huskyteer
Aug. 27th, 2008 09:40 am (UTC)
She's very likeable in 'Inferno', to my mind, and genuinely concerned about the Doctor.
rosaguestlist
Aug. 27th, 2008 08:48 pm (UTC)
Well, Inferno is notable for two reasons - firstly, that she has to take over without the Doctor in one world and secondly, the parallel version of her in the other. Inferno seems more and more striking after time for showing characters like Liz and the Brigadier in such a nasty light - whereas most (if not all) of the characters in the parallel earth Cyberman story were shown as better than their actual selves.

- K
steer
Aug. 26th, 2008 06:56 pm (UTC)
I'm not going to get too worked up about this, since the programme was made in 1970 after all - though it's certainly a flaw in a show which generally tended to lead the way on positive portrayals of under-privileged groups.

Apparently during screenings of the Star Trek pilot in 1964 the audience reaction was very bad to Majel Barret in the role of first officer. The reaction from female viewers of the pilot was "who does she think she is"? This is quoted from memory from the intro to the episode on a video I have. I guess a US audience would be more conservative in that way than a UK audience but still... Pertwee is occasionally very patronising and occasionally the scripts allow him to get away with it.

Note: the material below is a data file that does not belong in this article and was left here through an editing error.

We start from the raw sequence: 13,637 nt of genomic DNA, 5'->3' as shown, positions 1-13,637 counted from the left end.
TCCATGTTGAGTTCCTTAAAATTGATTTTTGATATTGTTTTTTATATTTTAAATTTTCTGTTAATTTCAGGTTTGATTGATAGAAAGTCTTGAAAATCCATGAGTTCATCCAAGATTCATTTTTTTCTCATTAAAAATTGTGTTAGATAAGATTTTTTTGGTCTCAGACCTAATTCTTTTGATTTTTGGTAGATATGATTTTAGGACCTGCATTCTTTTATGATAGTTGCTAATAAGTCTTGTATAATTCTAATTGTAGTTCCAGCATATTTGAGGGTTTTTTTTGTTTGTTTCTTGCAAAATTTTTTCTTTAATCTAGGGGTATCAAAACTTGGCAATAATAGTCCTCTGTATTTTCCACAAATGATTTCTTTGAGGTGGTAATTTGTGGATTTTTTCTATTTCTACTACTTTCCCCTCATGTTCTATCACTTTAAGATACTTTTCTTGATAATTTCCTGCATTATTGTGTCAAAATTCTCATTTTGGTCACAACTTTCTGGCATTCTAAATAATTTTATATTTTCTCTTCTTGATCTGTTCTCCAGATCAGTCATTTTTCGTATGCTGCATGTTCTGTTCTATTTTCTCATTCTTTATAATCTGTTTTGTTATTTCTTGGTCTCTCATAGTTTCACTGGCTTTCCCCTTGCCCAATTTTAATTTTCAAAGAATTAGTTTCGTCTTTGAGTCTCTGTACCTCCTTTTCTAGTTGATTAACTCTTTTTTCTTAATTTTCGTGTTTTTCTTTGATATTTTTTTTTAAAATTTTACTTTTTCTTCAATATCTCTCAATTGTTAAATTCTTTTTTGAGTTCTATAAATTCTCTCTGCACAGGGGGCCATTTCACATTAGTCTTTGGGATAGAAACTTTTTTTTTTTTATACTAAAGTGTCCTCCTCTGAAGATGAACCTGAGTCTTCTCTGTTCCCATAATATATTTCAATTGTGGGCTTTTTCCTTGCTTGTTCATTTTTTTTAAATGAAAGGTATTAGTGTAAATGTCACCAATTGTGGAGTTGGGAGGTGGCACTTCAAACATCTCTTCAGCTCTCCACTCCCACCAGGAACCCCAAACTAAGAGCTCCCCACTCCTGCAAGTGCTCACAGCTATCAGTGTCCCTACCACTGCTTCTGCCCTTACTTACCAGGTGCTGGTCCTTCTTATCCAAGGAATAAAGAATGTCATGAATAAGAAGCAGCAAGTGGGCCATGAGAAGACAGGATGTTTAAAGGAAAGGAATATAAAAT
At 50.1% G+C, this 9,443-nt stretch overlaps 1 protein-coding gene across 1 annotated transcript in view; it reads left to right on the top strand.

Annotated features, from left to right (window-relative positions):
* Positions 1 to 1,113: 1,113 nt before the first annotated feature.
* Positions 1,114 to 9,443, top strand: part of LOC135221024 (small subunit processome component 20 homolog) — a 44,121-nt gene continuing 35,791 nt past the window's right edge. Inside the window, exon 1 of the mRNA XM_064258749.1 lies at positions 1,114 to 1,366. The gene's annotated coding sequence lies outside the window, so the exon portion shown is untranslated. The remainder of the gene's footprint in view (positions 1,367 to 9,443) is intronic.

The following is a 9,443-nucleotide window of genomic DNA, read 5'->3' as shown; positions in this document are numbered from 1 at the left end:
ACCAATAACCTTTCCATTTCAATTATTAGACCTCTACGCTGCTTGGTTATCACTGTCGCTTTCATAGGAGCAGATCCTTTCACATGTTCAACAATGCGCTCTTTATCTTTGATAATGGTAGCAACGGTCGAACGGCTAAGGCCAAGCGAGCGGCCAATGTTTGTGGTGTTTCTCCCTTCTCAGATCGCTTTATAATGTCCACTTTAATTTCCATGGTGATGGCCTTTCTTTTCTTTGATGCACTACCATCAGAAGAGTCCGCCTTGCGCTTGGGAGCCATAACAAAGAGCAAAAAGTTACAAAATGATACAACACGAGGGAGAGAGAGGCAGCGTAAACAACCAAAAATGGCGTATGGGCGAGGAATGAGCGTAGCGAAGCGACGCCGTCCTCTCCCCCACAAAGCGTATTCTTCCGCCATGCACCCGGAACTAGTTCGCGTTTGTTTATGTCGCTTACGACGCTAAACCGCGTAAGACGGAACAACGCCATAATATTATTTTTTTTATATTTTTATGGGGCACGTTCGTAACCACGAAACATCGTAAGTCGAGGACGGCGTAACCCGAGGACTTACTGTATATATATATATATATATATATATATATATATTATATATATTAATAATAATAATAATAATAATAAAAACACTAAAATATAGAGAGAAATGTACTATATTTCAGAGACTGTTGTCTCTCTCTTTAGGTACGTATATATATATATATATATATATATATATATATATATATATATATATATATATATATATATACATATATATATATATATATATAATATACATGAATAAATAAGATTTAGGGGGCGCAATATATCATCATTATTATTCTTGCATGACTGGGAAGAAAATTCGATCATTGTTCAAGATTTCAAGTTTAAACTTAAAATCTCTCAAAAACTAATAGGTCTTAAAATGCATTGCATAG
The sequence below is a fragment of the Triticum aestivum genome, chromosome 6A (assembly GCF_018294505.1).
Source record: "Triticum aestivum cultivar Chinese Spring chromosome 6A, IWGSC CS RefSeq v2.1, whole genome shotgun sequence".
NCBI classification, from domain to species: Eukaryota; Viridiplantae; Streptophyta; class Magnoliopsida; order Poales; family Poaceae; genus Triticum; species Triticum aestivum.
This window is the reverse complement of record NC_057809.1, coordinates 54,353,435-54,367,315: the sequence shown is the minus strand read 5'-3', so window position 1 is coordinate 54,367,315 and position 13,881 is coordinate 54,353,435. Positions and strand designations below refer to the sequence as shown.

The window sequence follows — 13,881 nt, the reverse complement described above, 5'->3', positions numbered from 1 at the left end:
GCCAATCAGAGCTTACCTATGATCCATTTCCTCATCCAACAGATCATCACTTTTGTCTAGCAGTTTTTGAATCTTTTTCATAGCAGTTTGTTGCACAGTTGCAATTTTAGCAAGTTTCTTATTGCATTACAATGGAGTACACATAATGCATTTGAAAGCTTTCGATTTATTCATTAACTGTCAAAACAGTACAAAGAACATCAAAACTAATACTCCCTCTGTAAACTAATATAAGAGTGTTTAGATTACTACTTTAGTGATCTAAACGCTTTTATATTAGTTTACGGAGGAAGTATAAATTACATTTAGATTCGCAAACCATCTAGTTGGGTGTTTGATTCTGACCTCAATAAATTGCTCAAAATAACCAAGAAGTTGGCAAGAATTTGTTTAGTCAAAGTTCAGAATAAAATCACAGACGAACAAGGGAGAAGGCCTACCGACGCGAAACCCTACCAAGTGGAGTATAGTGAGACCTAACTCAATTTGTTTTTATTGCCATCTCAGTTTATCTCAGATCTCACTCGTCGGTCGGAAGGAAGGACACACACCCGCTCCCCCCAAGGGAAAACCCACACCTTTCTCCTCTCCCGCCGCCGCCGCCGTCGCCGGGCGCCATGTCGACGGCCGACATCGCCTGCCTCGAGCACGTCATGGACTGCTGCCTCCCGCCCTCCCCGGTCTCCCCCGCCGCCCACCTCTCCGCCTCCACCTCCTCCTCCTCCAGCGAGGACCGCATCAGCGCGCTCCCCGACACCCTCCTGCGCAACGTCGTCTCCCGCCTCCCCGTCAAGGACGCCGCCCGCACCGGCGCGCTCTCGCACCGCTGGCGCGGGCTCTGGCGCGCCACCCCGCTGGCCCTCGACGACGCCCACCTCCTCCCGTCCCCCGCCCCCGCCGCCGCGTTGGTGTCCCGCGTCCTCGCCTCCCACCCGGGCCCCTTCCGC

What I really liked was those victorian sea forts in the Sea Devils (that is the right episode isn't it?). They're amazing things. Apparently some still inhabited too.
strange_complex
Aug. 26th, 2008 07:01 pm (UTC)
Yes, they are indeed in The Sea Devils, and I agree, That story really benefits from a good range of interesting sets and props (for values of 'props' which include large boats!).
steer
Aug. 26th, 2008 08:02 pm (UTC)
swisstone
Aug. 26th, 2008 07:55 pm (UTC)
Two points of information.

1) The Silurians comes from the first Pertwee season, where a deliberately more adult tone was being taken that in the Troughton years, part of the general revamp of the show. But neither producer Barry Letts nor writer Terrance Dicks much cared for that (it had been the idea of Derrick Sherwin and Peter Bryant, who promptly got moved onto Paul Temple before they could put their vision of Who into full effect. So by the time of The Sea Devils, they'd reverted to a much more family-friendly approach. hence the Seriousness of the first story, and the greater warmth of the second.

2) Jon Pertwee did not care for the character of Liz Shaw, who was too close to being the Doctor's intellectual equal (reading between the lines, he didn't much get on with Caroline John). Hence the lack of warmth. And Liz has some decent material to work with in Spearhead from Space, but rapidly drops back into Companion mode, another factor in John not feeling too unhappy when she was dropped from the show.
strange_complex
Aug. 26th, 2008 08:33 pm (UTC)
Righty-ho - all much as I suspected.

On 1), it's good to see that Seriousness was considered important, but in the end The Sea Devils is closer to what I'm personally look for from a Who story. Things can go too far the other way, though! (But I suspect from our discussions of the Tom Baker era that you and I disagree to some extent over where that point comes).